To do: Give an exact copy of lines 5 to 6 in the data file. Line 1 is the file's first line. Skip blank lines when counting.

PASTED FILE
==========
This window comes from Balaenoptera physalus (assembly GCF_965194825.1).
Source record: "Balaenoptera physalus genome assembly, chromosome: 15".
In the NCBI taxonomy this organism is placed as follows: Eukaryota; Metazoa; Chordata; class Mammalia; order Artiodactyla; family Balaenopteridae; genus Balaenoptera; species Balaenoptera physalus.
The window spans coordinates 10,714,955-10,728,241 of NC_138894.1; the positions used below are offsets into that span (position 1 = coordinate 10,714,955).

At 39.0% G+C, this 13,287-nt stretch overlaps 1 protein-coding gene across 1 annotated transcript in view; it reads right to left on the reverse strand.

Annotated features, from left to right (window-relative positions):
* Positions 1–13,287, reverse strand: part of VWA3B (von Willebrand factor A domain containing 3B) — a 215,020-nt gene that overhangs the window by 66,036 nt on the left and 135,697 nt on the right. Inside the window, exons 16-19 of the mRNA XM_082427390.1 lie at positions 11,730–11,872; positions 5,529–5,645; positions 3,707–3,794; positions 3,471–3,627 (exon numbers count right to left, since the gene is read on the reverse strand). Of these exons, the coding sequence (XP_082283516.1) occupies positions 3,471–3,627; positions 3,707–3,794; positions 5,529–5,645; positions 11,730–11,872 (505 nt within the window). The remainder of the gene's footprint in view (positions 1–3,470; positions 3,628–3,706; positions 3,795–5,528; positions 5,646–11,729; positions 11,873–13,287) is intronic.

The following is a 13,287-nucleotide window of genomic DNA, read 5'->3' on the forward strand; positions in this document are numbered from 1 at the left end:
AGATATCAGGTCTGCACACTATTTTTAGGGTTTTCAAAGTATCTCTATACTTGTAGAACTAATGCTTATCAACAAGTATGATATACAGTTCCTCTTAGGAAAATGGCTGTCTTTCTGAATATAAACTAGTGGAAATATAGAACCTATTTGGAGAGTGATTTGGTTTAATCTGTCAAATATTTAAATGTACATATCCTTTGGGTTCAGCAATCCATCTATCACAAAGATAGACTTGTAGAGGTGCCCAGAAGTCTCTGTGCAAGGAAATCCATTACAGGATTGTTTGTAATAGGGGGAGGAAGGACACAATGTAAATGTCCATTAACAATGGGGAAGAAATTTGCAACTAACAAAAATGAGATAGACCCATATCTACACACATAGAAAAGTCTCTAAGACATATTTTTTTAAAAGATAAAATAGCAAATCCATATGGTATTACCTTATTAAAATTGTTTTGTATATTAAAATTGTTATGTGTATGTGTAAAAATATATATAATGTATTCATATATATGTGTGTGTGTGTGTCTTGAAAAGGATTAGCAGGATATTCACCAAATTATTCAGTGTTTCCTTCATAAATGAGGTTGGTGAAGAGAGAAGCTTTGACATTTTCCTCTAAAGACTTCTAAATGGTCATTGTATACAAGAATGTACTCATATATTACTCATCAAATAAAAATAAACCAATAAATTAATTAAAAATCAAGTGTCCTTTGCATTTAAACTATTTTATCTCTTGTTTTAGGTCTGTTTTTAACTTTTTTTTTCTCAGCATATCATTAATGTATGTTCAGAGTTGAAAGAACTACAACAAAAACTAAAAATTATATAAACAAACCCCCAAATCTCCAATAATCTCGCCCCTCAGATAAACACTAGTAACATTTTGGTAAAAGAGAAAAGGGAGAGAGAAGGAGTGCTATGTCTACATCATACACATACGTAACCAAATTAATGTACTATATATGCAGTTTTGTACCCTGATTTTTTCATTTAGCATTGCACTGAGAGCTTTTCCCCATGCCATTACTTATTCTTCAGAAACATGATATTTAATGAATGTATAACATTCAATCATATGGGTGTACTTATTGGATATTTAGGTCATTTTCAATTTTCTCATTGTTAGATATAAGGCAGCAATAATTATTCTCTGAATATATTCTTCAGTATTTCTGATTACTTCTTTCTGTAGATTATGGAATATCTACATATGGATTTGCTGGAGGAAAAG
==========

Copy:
At 39.0% G+C, this 13,287-nt stretch overlaps 1 protein-coding gene across 1 annotated transcript in view; it reads right to left on the reverse strand.

Annotated features, from left to right (window-relative positions):